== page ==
We have previously demonstrated, that epigenetic age-predictions with our 3 CpG pyrosequencing age-predictor are accelerated in DBA/2 mice, as compared to C57BL/6 mice, which may reflect the different life expectancy of these mouse strains (Han et al., 2018). Furthermore, we demonstrated that age-predictions with this predictor were also accelerated in C57BL/6 mice with quantitative trait locus insertion from DBA/2 into the congenic C57BL/6 chromosome 11, which was expected to be associated with the shorter lifespan of DBA/2 (referred to as Line A mice)18. We now determined within the same samples whether the epigenetic age-acceleration was also observed in DBA/2 mice (n = 33) and Line A mice (n = 15) using the BBA-seq approach. In fact, the predictions with either the 3 CpG BBA-seq, or the 7 CpG BBA-seq Lasso-regression model, provided very similar results as previously observed for the 3 CpG pyrosequencing clock (Fig. 5a,b).
Subsequently, we analyzed the single read patterns of BBA-seq data in DBA/2 and Line A mice. We observed the same random gain or loss of DNAm at neighboring CpGs (Fig. 6a) and a moderate correlation in DNAm at neighboring CpGs (Fig. 6b), as previously observed for C57BL/6 mice. Furthermore, single read predictions within the three amplicons for Prima1, Hsf4 and Kcns1 (based on the training set of C57BL/6 mice) provided similar heterogeneity and acceleration of age-estimations (Fig. 6c,d). These results indicated that epigenetic aging is generally accelerated within the three age-associated regions in DBA/2 and Line A mice, as compared to C57BL/6 mice.
Epigenetic clocks are used as a surrogate marker for the process of biological aging. They are therefore valuable tools to gain insight into effects of aging or rejuvenating interventions23. To this end, the murine model system enables much better standardization over the life-time than achievable in humans24. The targeted assays for epigenetic clocks are easier applicable than epigenetic clocks that are based on genome wide RRBS or WGBS profiles. A bottleneck for the latter is often a low coverage of reads for specific CpG sites. Particularly pyrosequencing and ddPCR seem to provide more precise measures for DNAm levels at individual CpGs25. Furthermore, targeted analysis of DNAm only at specific CpGs is faster, facilitates better standardization of procedures, and it is more cost-effective than genome-wide approaches12,26. Thus, the targeted assays may be particularly advantageous for larger intervention studies. On the other hand, the number of CpGs to be implemented into epigenetic clocks provides a tradeoff between accuracy, which is generally increased with more age-associated CpGs, versus applicability and costs. This is also reflected by the comparison of the 3 CpG versus 15 CpG pyrosequencing models. In this regard, larger signatures that are based on genome wide DNAm profiles may be advantageous.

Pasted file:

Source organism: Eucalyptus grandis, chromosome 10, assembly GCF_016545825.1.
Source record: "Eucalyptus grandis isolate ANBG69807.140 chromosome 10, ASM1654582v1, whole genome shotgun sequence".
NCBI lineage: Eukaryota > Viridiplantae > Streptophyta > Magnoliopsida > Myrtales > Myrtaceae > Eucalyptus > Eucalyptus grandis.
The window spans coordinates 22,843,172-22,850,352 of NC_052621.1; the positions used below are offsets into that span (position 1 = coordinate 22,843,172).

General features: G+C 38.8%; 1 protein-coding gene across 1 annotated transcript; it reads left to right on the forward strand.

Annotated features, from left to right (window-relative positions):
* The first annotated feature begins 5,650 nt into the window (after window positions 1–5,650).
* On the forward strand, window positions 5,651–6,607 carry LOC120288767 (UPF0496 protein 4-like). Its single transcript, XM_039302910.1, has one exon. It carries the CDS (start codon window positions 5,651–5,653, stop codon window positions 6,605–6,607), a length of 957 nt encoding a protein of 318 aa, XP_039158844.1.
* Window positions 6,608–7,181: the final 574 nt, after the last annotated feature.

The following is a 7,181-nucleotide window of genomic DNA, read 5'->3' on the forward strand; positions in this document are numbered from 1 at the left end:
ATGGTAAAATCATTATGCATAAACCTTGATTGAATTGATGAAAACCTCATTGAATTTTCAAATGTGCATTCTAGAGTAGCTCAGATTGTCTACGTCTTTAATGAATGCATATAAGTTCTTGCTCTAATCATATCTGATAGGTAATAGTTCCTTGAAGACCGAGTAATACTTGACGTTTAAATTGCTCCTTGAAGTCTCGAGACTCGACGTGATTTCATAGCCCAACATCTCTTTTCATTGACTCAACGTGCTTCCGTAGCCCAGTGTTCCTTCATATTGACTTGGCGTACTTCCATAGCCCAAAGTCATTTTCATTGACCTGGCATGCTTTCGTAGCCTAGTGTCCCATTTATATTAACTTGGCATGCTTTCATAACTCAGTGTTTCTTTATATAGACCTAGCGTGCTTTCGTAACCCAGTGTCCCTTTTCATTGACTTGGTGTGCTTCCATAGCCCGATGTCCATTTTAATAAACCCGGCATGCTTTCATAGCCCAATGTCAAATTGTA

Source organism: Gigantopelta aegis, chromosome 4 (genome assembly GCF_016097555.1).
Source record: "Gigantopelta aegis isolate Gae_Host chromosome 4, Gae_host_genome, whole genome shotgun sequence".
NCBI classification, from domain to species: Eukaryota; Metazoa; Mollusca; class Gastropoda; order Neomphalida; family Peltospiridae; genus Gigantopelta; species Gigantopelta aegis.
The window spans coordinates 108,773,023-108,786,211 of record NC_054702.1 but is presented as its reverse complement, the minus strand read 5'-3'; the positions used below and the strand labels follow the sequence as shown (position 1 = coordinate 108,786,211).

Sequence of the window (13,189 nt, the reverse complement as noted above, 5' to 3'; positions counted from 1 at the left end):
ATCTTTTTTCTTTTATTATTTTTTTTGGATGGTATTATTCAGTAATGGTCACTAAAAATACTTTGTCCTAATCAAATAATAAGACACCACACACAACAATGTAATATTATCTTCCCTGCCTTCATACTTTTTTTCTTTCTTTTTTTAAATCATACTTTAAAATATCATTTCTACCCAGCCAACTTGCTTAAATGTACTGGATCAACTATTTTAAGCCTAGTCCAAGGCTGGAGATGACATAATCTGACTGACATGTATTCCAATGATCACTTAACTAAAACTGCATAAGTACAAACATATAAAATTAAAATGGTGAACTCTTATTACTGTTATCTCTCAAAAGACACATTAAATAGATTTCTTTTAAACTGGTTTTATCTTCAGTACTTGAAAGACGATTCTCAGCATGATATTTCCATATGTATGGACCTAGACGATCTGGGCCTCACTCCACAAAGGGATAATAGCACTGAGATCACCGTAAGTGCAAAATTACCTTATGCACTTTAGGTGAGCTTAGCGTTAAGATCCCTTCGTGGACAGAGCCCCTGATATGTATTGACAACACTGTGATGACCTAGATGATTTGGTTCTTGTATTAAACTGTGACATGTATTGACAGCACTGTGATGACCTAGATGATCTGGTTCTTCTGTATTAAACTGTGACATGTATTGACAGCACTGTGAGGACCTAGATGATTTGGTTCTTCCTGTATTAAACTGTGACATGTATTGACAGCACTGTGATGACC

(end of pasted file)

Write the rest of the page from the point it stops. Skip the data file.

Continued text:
It is not trivial to directly compare the performance of our targeted epigenetic clocks with the other published predictors for WGBS or RRBS data, since the tissues, age-ranges, and methods vary considerably in these studies13,14,15,27. The previously published RRBS and WGBS clocks revealed high precision in the training sets, which markedly decreased when tested on independent samples. For murine blood samples, the blood clock by Petkovich et al. showed the best performance with MAE (mean absolute error) of 8.6 weeks27. Our targeted approaches provided similar or sometimes even slightly better accuracy, with an MAE ranging from 4.6 to 12 weeks (or median error 4.9 to 10 weeks).
In our previous work, we demonstrated that robust and reliable epigenetic age-predictions can be achieved by pyrosequencing at three CpGs17. We anticipated that the very high correlation of a 15 CpG lasso regression model, which was suggested during the review process, might be due to overfitting with the relatively small training set17. In the current study, we revisited this model to demonstrate that it indeed provides higher accuracy and precision than the 3 CpG predictor—however, it also necessitates pyrosequencing of two additional amplicons. It therefore depends on the experimental design and resources which of the pyrosequencing clocks is better suited.